TRYING YOUTH AS ADULTS
WASHINGTON - The Department of Justice has released a new bulletin that examines laws that allow or require states to prosecute some juvenile offenders in adult criminal courts. The bulletin, Trying Juveniles as Adults: An Analysis of State Transfer Laws and Reporting, provides the latest overview of state juvenile transfer laws and practices and examines available state-level data on juveniles adjudicated in the criminal justice system.
Transfer laws are not newóall states have one or more transfer mechanismsóbut legislative changes in recent decades have greatly expanded their scope. To date, only 13 states publicly report the total number of their transfers, and even fewer report offense profiles, demographic characteristics, or details regarding processing and sentencing. Although nearly 14,000 transfers can be derived from available 2007 sources, data from 29 states are missing from that total.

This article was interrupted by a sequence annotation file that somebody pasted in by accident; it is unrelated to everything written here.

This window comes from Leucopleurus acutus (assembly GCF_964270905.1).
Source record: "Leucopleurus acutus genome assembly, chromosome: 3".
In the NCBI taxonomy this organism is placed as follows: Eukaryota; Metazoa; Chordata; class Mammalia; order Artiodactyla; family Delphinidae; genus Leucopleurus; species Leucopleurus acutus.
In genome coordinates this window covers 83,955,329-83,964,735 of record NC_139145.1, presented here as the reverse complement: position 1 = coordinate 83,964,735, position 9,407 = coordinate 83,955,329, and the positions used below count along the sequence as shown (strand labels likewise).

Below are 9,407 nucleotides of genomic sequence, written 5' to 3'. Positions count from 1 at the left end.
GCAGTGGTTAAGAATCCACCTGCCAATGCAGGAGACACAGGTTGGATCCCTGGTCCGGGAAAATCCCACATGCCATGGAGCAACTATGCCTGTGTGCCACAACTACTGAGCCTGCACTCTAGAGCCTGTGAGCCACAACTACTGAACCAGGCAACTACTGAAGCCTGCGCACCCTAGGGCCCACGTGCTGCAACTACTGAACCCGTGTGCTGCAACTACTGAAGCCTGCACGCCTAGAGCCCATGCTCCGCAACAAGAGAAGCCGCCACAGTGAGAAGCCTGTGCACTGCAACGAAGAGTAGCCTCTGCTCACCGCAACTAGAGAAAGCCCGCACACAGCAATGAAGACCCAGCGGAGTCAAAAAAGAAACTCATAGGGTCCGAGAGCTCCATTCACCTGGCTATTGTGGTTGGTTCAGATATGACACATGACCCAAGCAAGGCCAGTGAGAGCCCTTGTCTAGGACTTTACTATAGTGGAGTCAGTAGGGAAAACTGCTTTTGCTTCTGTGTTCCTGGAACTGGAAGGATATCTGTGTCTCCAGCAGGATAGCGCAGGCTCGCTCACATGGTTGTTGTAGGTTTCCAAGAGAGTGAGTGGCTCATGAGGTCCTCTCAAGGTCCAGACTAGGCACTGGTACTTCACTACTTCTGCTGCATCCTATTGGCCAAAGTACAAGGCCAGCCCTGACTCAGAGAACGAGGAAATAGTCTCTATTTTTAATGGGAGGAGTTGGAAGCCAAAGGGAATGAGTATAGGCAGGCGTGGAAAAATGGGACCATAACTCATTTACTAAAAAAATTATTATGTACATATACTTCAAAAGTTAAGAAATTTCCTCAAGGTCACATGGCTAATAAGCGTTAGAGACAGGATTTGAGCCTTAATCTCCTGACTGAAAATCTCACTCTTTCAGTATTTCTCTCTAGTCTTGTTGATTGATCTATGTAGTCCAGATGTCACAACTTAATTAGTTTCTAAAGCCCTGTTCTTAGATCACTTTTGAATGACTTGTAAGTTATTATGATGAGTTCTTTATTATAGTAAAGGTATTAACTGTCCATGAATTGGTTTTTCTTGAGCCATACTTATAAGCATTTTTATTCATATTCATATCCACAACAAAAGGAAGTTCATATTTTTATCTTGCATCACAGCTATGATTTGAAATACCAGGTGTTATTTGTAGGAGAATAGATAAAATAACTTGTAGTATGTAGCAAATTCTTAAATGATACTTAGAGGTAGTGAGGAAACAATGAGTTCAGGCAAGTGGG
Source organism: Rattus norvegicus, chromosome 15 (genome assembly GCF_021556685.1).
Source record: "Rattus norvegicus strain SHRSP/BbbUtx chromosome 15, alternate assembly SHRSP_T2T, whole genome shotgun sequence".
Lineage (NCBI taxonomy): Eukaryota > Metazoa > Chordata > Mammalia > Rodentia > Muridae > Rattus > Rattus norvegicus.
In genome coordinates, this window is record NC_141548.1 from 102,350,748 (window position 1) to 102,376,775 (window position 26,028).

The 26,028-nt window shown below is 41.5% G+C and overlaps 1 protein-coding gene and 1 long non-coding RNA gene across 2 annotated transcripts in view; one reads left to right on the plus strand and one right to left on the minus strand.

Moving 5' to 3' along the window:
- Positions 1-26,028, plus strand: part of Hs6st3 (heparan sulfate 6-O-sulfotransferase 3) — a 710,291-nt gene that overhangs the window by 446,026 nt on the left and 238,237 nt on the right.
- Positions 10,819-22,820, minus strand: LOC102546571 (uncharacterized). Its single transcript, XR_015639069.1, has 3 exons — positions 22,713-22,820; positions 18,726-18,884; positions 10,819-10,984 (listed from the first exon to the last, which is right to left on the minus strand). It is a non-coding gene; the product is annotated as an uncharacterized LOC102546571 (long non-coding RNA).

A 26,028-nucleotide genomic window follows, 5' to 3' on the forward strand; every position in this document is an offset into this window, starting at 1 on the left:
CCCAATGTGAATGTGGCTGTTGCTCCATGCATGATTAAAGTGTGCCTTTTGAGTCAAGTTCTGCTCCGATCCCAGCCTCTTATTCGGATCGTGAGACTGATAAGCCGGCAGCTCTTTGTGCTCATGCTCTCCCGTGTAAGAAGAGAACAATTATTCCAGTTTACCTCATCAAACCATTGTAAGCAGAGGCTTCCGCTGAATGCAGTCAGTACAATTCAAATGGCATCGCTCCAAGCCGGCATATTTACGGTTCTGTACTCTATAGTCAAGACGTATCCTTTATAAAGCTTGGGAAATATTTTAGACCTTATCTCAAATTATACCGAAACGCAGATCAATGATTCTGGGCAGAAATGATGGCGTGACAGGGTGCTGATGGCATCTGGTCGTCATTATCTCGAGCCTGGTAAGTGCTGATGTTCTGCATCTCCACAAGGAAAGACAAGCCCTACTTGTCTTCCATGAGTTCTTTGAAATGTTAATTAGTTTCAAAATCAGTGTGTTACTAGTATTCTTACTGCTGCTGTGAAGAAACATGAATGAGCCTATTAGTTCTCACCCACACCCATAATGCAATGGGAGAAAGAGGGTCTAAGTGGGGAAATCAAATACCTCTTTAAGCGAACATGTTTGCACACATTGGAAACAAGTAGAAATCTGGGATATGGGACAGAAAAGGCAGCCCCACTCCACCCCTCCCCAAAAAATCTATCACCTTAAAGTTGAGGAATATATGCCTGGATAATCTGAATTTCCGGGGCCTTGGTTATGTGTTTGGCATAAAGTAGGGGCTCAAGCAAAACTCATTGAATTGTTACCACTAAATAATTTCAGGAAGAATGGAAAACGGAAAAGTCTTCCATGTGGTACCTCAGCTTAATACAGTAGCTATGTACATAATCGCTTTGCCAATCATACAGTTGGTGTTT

Among the findings reported in this bulletin are the following:
|TITLE:||Trying Juveniles as Adults: An Analysis of State Transfer Laws and Reporting|
|RESEARCHERS:||Patrick Griffin, Sean Addie, Benjamin Adams, Kathy Firestine|
|PUBLISHER:||Office of Juvenile Justice and Delinquency Prevention|
The Office of Justice Programs (OJP), headed by Assistant Attorney General Laurie O. Robinson, provides federal leadership in developing the nation's capacity to prevent and control crime, administer justice, and assist victims. OJP has six components: the Bureau of Justice Assistance; the Bureau of Justice Statistics; the National Institute of Justice; the Office of Juvenile Justice and Delinquency Prevention; the Office for Victims of Crime; and the Office of Sex Offender Sentencing, Monitoring, Apprehending, Registering, and Tracking. More information about OJP can be found at http://www.ojp.gov.